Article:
Haiku reflections on Japan

The madness around the Olympics

Destroying culture

is one thing but ruining young

lives is another


I happened to catch a lovely  Studio Ghibli film (scripted/directed by Hayao Miyazaki and Goro Miyazaki respectively, with Keiko Niwa a co-writer) the other day – From up on Poppy Hill.   I don’t usually talk about anime on this blog but Studio Ghibli is allowed.   Like most of these animations, it has a social message.  In this case, it was about destruction of old buildings to make way for new developments.  Set in Yokohama, 1963 a building used by students’ extracurricular activities, including the school newspaper, is about to be knocked down to make way for developments for the Olympics the following year so the students, including Umi and Shun, the two who fall in love but have a complicated history to deal with, try to prevent it.

Many places are guilty of this but  displacing people, temporarily or permanently, is much worse.   Beijing destroyed much of its old quarters for the 2008 games and presumably other cities have done the same (including Tokyo) but Barcelona is said to have sent all its homeless off down to Madrid in 1992 (bet Madrid loved that) and South Korea did a lot worse in 1988 – if a report that has re-emerged lately is anything go by – when the ruling party decided homeless people were more of a stain than they liked so homeless women, men and children (the children were mostly orphans) were sent to institutions run by prominent companies where they were used as slave labour day and night and subjected to unimaginable abuse.  This actually started as early as the mid-1970s but was allowed continue until well after 1988.

South Korea have already been given the Winter Olympics for 2018  (and it’s not like they’d lose it for something that happened in the past) and it’s a mostly different place than it was back then, politically and socially, which is why the present government is trying to pretend it never happened (and I’m sure President Park wants to disassociate herself from her father’s involvement also) but the truth will come out someday.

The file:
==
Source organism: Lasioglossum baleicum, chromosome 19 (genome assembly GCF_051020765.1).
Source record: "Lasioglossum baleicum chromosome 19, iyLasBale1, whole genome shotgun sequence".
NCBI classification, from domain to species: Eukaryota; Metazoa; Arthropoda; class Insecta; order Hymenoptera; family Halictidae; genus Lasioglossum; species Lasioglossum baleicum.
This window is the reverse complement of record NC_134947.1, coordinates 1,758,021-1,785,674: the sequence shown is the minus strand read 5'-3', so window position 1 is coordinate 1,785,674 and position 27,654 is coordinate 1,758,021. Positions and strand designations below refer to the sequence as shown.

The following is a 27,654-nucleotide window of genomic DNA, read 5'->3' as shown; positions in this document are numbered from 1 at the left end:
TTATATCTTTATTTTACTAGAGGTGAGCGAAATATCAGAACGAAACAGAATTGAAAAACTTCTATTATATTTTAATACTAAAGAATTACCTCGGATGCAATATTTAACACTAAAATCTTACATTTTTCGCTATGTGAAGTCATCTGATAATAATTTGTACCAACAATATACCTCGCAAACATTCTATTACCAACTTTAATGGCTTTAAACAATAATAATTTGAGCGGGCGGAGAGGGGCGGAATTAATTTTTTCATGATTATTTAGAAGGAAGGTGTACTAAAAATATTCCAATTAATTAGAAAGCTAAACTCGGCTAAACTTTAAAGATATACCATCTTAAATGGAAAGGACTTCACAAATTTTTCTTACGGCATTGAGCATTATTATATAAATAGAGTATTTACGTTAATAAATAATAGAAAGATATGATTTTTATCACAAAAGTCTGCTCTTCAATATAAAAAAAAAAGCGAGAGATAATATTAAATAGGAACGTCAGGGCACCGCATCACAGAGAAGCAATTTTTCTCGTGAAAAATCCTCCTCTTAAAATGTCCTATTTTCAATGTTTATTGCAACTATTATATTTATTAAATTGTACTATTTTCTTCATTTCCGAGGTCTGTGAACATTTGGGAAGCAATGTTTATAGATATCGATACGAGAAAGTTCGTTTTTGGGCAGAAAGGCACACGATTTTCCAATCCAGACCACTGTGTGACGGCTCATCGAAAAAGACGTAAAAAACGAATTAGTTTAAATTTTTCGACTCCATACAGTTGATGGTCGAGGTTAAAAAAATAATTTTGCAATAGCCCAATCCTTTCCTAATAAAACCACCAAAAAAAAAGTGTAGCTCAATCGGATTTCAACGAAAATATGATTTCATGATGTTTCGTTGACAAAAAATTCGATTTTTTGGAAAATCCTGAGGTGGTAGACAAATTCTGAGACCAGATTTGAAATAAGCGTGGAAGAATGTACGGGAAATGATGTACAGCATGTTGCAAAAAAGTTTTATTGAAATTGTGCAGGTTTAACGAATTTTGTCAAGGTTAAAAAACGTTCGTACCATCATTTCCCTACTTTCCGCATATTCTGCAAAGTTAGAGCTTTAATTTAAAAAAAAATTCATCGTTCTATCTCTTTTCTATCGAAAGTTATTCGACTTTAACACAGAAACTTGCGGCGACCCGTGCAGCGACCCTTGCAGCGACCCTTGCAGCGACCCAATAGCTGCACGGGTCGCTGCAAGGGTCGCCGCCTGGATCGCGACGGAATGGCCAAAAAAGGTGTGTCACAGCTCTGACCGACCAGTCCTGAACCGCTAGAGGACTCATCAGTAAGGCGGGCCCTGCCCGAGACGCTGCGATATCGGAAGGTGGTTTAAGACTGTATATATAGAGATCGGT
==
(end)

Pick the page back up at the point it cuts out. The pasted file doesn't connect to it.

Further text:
It’s definitely interesting what governments do to their own cultural entities (but worse their own people) to attract these games, but it’s not generally as tragic as that.  I like watching the Summer Olympic Games but it’s shocking to see the lengths some countries, even not so well-off ones, will go to to clinch the hosting rights and what they get away with even once they have obtained the hosting ‘honours’ of an event that celebrates sport and sportsmanship but is not always remembered for either of those.  Also, in this 2016, other events in Brazil are going to eclipse the Olympics in Rio I’m sure, the deadly Zika virus being the most significant one (who cares about sports when newborn babies suffer like that. if they even survive in the womb?) and the current political situation being another.  They’re barely ready for it as it is.











Haiku reflections on Japan

Kyushu earthquake 14/04

News has come today of another earthquake in Japan.  This time it hit southern Japan (Kyushu) at around 6 on the seismic scale.    At least two people (at the time of writing) are reported to have been killed and many more injured.  I hope the number does not rise.  Apparently the aftershocks can be just as deadly as the earthquake itself so I sincerely hope people are being careful and that rescue attempts are not hampered by these aftershocks.